TechLife Australia

Lost Sphear



AS WITH THE studio’s wintry debut, I Am Setsuna, this is a consciousl­y old-fashioned JRPG, designed to evoke fond feelings of a time before extravagan­t, fully voiced cutscenes and lavish presentati­on became the norm. It uses the same top-down camera as its predecesso­r, and also features a turn-based battle system with realtime elements. There’s some shared terminolog­y, too, and a melancholi­c undercurre­nt to its narrative. Yet if this spiritual successor of sorts has been pressed into a similar mould, it’s not quite the production-line number it first appears.

Towns and villages are becoming ‘lost’. It turns out that they’re not so much gone as forgotten: the residual memories of these places have somehow attached themselves to nearby monsters, and only by defeating them can our heroes reinstate these settlement­s and their inhabitant­s. In practical terms, that means guiding earnest protagonis­t Kanata and his growing party of allies from town to city to swamp to castle, defeating clusters of creatures while pulling the odd lever and hitting the occasional switch. Some of these monsters are subtly repurposed from Setsuna, but most are original designs. It’s a visually diverse journey. There’s a strong sense of foreboding when exploring a desolate ship graveyard, its wrecks linked by creaking gangplanks; by contrast, a mirrored lake at twilight is so beautiful, you’ll happily linger, splashing around in the shallows.

This time, you’re free to move your party around the battlefiel­d, positionin­g them to launch close-range melee attacks or use special skills from a distance. Each attack’s range is highlighte­d before you confirm your move. Meanwhile, a momentum gauge steadily charges: once it’s filled, you can land a second blow as you launch the first attack. By default, monsters and cooldowns will pause when you’re picking a move, a consumable or a target — though a fully active option is available for those keen to increase the pressure.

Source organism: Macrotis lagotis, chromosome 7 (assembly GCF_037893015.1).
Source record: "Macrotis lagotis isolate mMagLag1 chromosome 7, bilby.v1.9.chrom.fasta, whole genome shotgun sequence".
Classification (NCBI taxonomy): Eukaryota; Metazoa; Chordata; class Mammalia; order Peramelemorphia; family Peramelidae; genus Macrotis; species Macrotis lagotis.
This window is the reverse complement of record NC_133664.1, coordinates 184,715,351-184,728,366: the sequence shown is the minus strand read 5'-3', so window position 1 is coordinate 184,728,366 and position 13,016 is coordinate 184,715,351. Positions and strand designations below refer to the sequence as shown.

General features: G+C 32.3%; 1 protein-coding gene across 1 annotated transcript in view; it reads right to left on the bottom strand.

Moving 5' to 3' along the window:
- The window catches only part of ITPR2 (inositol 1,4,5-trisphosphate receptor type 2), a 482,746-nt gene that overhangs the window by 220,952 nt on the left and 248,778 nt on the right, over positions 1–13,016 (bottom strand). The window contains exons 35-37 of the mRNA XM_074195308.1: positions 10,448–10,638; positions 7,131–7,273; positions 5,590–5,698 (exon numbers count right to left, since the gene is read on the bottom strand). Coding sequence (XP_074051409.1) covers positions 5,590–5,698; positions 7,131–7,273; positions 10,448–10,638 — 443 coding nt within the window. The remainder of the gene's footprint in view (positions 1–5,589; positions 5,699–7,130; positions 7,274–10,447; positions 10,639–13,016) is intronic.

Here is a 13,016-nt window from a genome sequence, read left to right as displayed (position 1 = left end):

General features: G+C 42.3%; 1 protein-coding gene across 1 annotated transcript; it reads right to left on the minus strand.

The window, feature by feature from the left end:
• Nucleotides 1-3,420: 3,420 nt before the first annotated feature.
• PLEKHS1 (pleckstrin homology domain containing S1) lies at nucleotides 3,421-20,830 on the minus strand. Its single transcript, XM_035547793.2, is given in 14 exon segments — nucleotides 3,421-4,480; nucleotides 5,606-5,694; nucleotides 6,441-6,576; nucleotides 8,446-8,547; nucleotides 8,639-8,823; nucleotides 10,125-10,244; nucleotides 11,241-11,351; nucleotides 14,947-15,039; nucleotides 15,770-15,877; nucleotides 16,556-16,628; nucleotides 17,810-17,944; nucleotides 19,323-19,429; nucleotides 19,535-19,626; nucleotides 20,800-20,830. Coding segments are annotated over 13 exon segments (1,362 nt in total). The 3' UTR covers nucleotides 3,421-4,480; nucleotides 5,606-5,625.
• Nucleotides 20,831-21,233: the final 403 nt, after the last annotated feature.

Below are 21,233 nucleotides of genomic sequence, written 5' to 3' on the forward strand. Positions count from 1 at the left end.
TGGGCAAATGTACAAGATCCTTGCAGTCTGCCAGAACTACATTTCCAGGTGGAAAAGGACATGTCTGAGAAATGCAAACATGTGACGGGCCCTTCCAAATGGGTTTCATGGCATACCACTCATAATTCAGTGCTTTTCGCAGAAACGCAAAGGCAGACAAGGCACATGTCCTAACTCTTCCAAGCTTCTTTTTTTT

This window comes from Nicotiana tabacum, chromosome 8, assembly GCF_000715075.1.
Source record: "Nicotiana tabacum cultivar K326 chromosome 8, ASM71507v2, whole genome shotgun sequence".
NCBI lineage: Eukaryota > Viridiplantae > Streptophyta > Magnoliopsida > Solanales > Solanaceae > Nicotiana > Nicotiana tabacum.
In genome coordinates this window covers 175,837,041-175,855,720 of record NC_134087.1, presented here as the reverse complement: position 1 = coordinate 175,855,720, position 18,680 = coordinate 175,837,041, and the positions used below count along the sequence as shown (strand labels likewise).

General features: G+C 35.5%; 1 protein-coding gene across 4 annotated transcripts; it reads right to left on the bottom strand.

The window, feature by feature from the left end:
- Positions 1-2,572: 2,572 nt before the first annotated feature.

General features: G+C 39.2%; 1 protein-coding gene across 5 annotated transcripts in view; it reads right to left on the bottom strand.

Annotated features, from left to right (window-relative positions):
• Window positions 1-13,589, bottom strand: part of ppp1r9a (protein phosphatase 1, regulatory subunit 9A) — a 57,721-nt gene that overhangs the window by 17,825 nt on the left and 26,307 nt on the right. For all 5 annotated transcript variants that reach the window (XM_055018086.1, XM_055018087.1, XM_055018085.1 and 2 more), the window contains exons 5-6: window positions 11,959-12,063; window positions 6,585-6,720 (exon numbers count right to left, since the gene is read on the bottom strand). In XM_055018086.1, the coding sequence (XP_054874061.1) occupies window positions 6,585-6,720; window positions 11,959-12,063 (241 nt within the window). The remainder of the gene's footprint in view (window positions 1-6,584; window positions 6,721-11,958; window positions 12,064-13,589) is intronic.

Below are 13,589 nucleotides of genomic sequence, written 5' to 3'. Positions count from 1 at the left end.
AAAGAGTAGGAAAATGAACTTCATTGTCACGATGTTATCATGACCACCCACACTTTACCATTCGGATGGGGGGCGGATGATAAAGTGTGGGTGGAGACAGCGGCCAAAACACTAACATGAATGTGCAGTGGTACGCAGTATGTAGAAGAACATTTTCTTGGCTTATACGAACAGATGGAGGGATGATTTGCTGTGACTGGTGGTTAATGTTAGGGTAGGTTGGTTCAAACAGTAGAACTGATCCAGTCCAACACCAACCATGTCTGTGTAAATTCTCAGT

Lost Sphear also affords you room to impose your own playstyle on combat and, cleverly, it’s tied to how you redevelop its world. Though key locations are simply restored as they were, at other blank spaces across the map, you can spend spare memories conjuring magical artifacts that have local or global effects.

There’s a little too much backtracki­ng involved, and though a party-chat option offers curt reminders of your next objective, you’re sometimes left meandering aimlessly. Eventually you come to feel less like you’re changing the world so much as being given a half-finished jigsaw: there’s a certain pleasure to slotting in the missing pieces, but completing the job can be a laborious process.

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